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23 December 2016

Usha Reifsnider

Usha Reifsnider

I usually wake up at 4.30am and take a health supplement first thing. If I'm in the UK I will put some worship music on, but if I'm in the US, where my family live, I will go out and do exercise. It's too cold to do it here! 

The time before breakfast is my God time. I eat at 7.30am, a quarter of a cup of porridge and a huge cup of tea with Indian chai spices and fresh ginger. 

On my way to the office I always pick a leaf; I look at leaves as messages from God. All creation cries out that there's a creator. Connecting to nature to me is just a sign that God is there. I even write notes to my family on leaves! I started doing this in the Middle East when I served there with migrants and refugees and victims of trafficking, because I would see these olive leaves as a sign of God's peace and presence despite the chaos. 

At the office, the first thing I do is make some more tea. I then take a look at my task list for the day ahead. At 9.30am we come together for staff prayer. That's probably one of my favourite times of the day, looking in people's faces and seeing them communicate with God is a huge encouragement to the feeling of unity in the Alliance family.

My role with South Asian Forum is new. There are three million South Asians in the UK, but only 2.5 per cent are Christians. South Asians have their own cultural landscape – their view of how Britain looks and their idea of the British Church. A lot of them are very separate and I long to see the body of Christ working together with that unified goal of making Jesus known. We've always looked at Christianity as having a Western influence, but that has to change as the majority of the world's Christians today aren't of Western origin anymore.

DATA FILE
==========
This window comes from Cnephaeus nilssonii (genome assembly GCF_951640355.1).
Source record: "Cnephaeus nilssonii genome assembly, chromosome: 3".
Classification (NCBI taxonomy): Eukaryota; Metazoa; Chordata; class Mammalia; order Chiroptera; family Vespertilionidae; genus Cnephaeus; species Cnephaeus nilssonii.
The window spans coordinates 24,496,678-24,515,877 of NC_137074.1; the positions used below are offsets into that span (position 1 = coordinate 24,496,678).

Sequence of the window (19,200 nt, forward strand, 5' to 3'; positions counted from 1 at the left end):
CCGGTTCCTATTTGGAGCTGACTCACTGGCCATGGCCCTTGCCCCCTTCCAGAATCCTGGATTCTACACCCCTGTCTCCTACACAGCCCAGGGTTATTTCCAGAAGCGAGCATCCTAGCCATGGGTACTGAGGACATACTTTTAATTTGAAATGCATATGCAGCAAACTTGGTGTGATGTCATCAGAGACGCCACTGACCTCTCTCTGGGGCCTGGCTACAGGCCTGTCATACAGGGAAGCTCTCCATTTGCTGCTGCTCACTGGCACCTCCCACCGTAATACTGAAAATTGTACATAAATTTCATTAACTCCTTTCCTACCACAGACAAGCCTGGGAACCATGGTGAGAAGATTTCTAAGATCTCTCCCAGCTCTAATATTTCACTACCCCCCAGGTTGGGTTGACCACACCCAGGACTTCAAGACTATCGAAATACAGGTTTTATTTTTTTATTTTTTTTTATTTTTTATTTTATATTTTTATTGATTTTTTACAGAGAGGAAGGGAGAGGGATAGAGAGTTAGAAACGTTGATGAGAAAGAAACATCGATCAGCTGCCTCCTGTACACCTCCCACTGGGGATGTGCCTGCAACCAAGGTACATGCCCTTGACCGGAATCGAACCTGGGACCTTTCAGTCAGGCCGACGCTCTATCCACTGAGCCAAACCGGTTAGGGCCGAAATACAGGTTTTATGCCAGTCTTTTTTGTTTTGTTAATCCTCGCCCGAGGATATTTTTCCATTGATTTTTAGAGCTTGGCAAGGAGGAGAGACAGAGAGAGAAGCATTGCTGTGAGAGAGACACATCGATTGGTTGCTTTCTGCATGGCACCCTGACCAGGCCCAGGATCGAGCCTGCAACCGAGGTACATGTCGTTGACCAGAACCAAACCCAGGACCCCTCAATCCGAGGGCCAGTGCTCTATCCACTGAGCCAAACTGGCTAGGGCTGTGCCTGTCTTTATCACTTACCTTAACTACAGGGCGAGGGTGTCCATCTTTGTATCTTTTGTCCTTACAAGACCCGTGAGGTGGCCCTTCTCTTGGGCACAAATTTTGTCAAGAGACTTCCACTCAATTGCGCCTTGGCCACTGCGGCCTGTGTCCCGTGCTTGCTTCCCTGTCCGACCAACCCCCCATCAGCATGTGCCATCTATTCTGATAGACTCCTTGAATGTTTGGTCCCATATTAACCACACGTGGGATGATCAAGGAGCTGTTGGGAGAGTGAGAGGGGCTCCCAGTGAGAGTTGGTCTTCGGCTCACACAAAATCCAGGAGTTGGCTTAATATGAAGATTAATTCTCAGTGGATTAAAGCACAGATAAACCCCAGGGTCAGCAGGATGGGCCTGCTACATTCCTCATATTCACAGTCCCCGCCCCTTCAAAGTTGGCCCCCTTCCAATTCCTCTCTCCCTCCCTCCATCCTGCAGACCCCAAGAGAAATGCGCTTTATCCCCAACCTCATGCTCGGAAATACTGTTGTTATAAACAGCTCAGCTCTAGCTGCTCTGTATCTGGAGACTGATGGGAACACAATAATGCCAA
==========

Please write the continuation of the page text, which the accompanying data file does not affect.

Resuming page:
In my role I plan to arrange a variety of informative and fun events to connect people. Not looking down from a pulpit, but sitting next to them, doing life with them - not making friends so they can become converts, but just because the Jesus in you sees the potential in them. 

Coming from a Hindu background I love strong family ties. I believe these should be replicated in the Church body. In our culture, family is in every aspect of life. There are lots of references to family and being a family in the Bible, but sometimes that is difficult to see in practice in Western cultures.

I have lunch at about 1pm. I have raw vegetables or some homemade vegetablesoup. I tend to nibble throughout the day. I take an hour and study for my PhD or go for a 30-minute run, which is like a reboot for my mind.

After being a Go To Nations missionary for 28 years, I found that a lot of people were asking me to train missionaries and church leaders. I had a lot of experience, but I wasn't very good at articulating it. This led me do my master's degree. Within 35 minutes of sending my final paper I felt God say: "PhD."

I wasn't ready! I didn't have the money – I remember I couldn't even afford to buy a pen that day. But I sent an application to Oxford Centre for Mission Studies and was accepted.

As the only woman in my cohort, I was terrified and I didn't speak to any one for the first two weeks because I felt so out of my depth. I thought Christian mission expertise came from the clever, white, ancient men – that's what I'd come to understand. I looked at my mission experience and I realised I had always felt like I had to be like them to reach people like me. OCMS really encouraged me to research from my cultural perspective. 

Today the majority world's Christians outnumber those in the Western world because of the success of mission. Now it stands to reason that more mission strategy should come from that direction. I realised I had the same access to the word of God as any other theologian or mission strategist and I needed to use it. There's room for diversity in the throne room and that to me speaks that there should be diversity in how we do mission.

I go home at about 5pm and cook food – usually a vegetable-type curry and some beans or dahl, rice and chapattis. I like cooking. I'm not a good cook but no one's ever died! After dinner I study and Skype with my husband and kids – both my kids are at university in Florida where we've been serving as missionaries to refugees for a few years. One of the ways we deal with missing each other is sending videos of ourselves singing or reading stories.

My husband and I are both full-time missionaries and both doing PhDs. We're waiting to meet Visa requirements so that he can join me here. I'm here for another four years to do my PhD and I'm open to wherever God tells me to go after that. 

I usually go to bed about 10 o'clock. I put on a podcast or listen to recordings from my family to put me to sleep.

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